Westport & Environs (Co. Mayo)

Caher Island (Co. Mayo / Southwest)

Caher Island / Cathair Phadraig / Cathair na Naomh, (“City of Patrick / City of the Saints”) lies six miles off the coast, halfway between Roonagh Pier and Inishturk. Long uninhabited, it is grazed by sheep from the latter island.

This striking, wedge shaped little island is said to have a very special atmosphere or aura, perhaps due to the remains of an Early Christian monastic settlement.

Saint Patrick is believed to have spent some time there after his fast on top of Croagh Patrick. A flat stone half covered in mud and grass is named “Leaba Phádraic” in his honour. Some believe this to be his final  resting place.

A ruined oratory in an enclosure adorned with the original C7th carved crosses, stands near the hermitage sites of monks, believed to have been followers of Saint Colmcille / Columba. (Photo – www.earlychristianireland.org)

In the oratory there is a “floating stone” (which according to folklore will always return to the island, even if stolen – and the thief“s boat will sink!). There is also an ancient prayer/wishing bowl.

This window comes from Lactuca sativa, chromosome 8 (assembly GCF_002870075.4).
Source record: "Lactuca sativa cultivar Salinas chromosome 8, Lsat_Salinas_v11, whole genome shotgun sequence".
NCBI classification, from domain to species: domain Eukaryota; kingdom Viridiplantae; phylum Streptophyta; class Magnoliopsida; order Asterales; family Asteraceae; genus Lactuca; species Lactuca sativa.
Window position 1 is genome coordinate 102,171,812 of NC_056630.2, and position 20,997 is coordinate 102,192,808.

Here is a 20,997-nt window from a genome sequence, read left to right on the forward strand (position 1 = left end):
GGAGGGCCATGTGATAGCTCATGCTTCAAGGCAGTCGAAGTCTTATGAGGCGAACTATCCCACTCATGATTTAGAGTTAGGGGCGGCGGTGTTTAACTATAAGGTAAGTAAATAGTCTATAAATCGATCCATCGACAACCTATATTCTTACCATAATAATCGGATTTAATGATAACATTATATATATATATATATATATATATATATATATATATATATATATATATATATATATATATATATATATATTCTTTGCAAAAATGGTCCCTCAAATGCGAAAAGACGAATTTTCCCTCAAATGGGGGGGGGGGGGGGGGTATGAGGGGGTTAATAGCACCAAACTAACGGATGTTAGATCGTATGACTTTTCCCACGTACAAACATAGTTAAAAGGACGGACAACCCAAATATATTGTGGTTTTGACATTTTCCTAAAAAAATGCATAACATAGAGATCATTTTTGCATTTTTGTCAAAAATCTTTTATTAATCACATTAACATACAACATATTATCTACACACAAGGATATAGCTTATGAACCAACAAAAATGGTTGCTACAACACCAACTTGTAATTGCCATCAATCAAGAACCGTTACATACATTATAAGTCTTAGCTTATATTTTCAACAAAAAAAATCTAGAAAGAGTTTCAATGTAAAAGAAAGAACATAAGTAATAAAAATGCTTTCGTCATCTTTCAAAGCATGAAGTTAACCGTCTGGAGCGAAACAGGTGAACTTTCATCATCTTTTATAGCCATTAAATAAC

The monks lived in terror of the Vikings from 800 to 1000 AD. By 1500 they had Barbary slavers to worry about. All the while they starved in winter. Their faith must have been very strong.

Caher Island also features an atmospheric Holy Well, comprising little more than  primitive hole in the ground.

Caher Island Cross. (Photo – www.earlychristianireland.org)

On 15th August each year there is a pilgrimage to Caher Island from Inishturk, joined in recent years by parishioners from the mainland. For some this Pattern is an integral part of the annual pilgrimage to Croagh Patrick on Reek Sunday, the last Sunday in July.

Caher can only be accessed reasonably safely by approaching with a small boat, such as a currach, from the east to the point marked as Portatemple on the charts. This is not a safe harbour, as heavy Atlantic swells can break through even on rare calm days.

The comment on the chart for the area, “The entire area of irregular depths up to 4 miles offshore between Clew Bay and Killary harbour 10 miles further south, breaks in bad weather” reflects the fact that even in moderate swell conditions of less than 5 metres, peaks can rise and break unexpectedly.

 

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